Monday, 9 March 2015

Don't promise ice cream and serve vegetables


Don't promise this 

and serve up this!!

If you are demonstrating to learners about technology and getting excited about the clever things it does, and the ease and speed of it all. . . . don't then give learners a photocopy of the technology and ask them to fill it in by hand in tiny boxes!  (especially if the technology is already in the room ready to go!).  That would be like promising ice cream to a child and serving up vegetables.

If learners need to spend 5 minutes getting to grips with a spreadsheet or a simple piece of tech - do it . . .  this is what we call embedding technology!!!  If you don't have the technology in the classroom - ask them to complete it for homework and then share what they have done in the next lesson.

Extra note for spreadsheets:
If you are using spreadsheets that automatically do things where the user punches in the numbers and it works it out (e.g. risk assessments, sport analysis etc)- get learners to punch in different sets of numbers according to different scenarios and then peer assess. Everyone eating the same flavour ice cream can be terribly dull - try creating an ice cream parlour instead!

Sunday, 15 February 2015

Teacher prep time vs Learning prep time

'Time for teacher to prepare teaching' 
'Time for teacher to prepare for learners to learn'

Recently a colleague observed a session where the teacher talked to learners for 45 minutes with a very well put together PowerPoint.  The PowerPoint included images from various websites, text that had come from respectable sources (on the internet), it also included visual effects of "spin in", and "cosmic fade".

This presentation must have taken the teacher a good couple of hours.

2 hours preparation for 45 minutes??? This is unsustainable (and also quite boring for the learner, and does not stretch & challenge, with limited checking of learning) - plan for learning - don't plan for teaching.

Plan how your students can access, digest, argue, compare, contrast, communicate and justify the information that you think they "need to know"

There are 100's of ways of getting students to actively engage with this information.  

Try this:
  • spend 30 minutes googling a new active learning strategy. 
  • spend 30 minutes collating your information (website links, or printing chunks of information for a carousel type activity
  • spend 30 minutes writing some really good stretching, challenging checking learning type questions
  • spend 30 minutes drinking a glass of wine and putting your feet up, feeling smug that the you, the teacher has planned for learning.
Invest time in googling new active learning strategies and you will save yourself even more time each week!

Sunday, 8 February 2015

Warning - the 'Noughties' are soon to enter FE

WARNING - the 'Noughties' are soon to enter 
Further Education

In the early Noughties (Year 2000), the internet became really wireless, social networks blossomed and mobile phones/laptops/tablets, with all of their wizzardry and apps, started to take pride of place in our homes.

Both my children were born in the opening few years of the Noughties, just after the year of the "millennium bug".  Both have never experienced the world without google.  Both, (aged 11 and 133/4) have their own laptops, tablets, youtube accounts, mobile phones, socialise on instagram, and most importantly have access to google.

Last weekend, just before I was about to leave the house, one of my children wanted to learn how to use Logic 9, a complex music software package I wrestle with on a regular basis.  I could afford 2 minutes of my time - "click here", "make sure you have this turned on", "drag that there". . .  and I jumped in the car and whizzed off; they were left to fend for themselves.

30 minutes later I had a phone call in the car.

"Dad, how do you email to someone the music that you have written?"

There are numerous buttons to click, things to check, things to drag over etc - it's just not something that can easily be explained over the phone whilst driving!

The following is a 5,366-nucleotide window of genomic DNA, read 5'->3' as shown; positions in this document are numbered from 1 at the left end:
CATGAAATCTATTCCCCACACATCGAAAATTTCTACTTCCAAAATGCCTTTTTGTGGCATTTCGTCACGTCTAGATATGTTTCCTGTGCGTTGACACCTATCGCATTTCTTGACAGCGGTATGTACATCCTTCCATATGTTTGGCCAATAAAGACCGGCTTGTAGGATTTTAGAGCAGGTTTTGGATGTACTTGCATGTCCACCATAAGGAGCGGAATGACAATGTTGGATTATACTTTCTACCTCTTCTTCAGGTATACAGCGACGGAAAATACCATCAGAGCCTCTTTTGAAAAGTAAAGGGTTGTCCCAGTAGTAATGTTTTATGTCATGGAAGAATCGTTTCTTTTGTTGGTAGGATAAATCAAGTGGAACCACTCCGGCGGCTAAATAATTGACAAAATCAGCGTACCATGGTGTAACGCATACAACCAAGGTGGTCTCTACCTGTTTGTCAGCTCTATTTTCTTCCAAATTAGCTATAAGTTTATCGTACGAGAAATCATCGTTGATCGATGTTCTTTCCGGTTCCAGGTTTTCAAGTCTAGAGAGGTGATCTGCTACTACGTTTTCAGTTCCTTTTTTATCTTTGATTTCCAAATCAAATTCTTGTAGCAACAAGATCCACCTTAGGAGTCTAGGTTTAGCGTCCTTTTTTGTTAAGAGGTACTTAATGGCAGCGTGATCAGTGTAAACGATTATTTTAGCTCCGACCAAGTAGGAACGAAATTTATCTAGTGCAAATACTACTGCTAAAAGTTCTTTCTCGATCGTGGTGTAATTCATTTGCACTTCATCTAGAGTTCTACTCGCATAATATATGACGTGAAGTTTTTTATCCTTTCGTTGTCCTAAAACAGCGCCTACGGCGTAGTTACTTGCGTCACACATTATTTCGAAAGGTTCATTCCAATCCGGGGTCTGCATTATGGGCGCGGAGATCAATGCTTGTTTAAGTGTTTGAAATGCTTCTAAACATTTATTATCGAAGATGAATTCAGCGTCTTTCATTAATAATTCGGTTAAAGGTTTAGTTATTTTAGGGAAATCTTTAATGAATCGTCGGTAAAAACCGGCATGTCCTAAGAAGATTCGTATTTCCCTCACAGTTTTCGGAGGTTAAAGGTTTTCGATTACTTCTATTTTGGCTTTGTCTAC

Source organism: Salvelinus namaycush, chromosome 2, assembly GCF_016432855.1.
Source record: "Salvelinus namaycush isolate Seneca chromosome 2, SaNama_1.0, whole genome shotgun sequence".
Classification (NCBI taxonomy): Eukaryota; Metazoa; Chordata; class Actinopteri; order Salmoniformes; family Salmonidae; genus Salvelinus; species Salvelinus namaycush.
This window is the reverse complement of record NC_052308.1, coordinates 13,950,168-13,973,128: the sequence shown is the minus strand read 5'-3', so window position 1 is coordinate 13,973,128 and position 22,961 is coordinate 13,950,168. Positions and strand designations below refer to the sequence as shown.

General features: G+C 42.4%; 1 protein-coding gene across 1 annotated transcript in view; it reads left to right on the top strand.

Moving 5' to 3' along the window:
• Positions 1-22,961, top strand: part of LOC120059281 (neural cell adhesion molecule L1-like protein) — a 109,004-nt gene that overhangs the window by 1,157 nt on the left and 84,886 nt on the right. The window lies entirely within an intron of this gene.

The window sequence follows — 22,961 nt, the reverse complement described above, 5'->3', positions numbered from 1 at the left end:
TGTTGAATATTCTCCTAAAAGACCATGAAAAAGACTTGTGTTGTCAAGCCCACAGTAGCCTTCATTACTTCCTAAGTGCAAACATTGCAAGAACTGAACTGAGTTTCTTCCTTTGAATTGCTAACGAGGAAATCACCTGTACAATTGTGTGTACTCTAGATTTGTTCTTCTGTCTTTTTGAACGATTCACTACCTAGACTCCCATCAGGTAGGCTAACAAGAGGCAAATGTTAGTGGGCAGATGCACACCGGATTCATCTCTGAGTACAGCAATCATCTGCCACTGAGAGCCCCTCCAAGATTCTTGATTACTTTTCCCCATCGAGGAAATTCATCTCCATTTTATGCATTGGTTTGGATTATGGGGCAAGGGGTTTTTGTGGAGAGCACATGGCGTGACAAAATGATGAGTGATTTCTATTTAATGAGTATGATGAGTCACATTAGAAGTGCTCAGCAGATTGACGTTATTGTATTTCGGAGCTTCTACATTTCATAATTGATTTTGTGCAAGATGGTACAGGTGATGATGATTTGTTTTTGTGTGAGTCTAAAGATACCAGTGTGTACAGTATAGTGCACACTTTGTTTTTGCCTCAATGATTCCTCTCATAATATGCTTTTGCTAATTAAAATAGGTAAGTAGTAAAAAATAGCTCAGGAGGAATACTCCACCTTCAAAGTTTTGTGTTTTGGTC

"Sorry, I can't talk you through it . . . . Just google it . . . . good luck!" I replied. 

3 hours later I returned home.  They had googled it.  They had googled several other instructions and watched other kids & adults completing the processes on Youtube and learnt how to do it themselves.  They had then added this music to their own titles in another video editing package, finally mixed the two together and proudly uploaded to youtube for all "8 subscribers", and the whole world to see.

So, is the teacher now redundant?  
Has the precious moments of child listening to father pouring out knowledge been lost?
Does anyone need to "know" stuff anymore?
Why should the teacher test the memory of knowledge, when it is not needed?

My thoughts?

In 2015, most knowledge does not need to be remembered and instantly recalled; yes, some does, but only small amounts as we have it all at the press of a button on our phones (or even a 'spoken instruction' - "Hey google, can you find . . .?"

So why teach knowledge and why test it?

Our teachers needs to be ready for the "naughties learner". Teachers have to be the facilitator, the inquisitor, the kindling; rather the brimming bottle of knowledge ready to fill the empty vessel.

So let's make sure that when the "Naughties learner" start to turn up on our FE door step (in just another 8 months time), we are prepared for a learner who already knows how to "find out stuff" for themselves, if and when they need it.  Let's make sure that we don't fall into the teachers trap of teaching "stuff" and transferring knowledge.  

We now have the amazing possibility of spending time with our learners, not teaching them "stuff" ("stuff" we teach and then test to see if they were listening , yet we are sure they will never need again!), but engaging with them in thinking, inquiring, investigating, arguing, justifying, creating, experimenting, summarising and most importantly, communicating.  After all, communication is the skill that is used in nearly every part of employment - regardless of technology!

Bring on those "Noughties" children!

Saturday, 31 January 2015

The "Micro Teach" - advice and guidance for teachers

Matt's Thunk - number 2
(Rather than a "thunk" - this is just a little bit of advice.)

Having sat through quite a host of "20 minute Micro Teaches" in FE (short sessions for teachers to show off their skills) , I thought I would share some advice; both as an observer and a student.

  1. Introduce yourself to the class as soon as you can - then perhaps give them something to do while you set up ready for your micro teach (name badges, signs, a task sheet, a 1 minute chat about "X")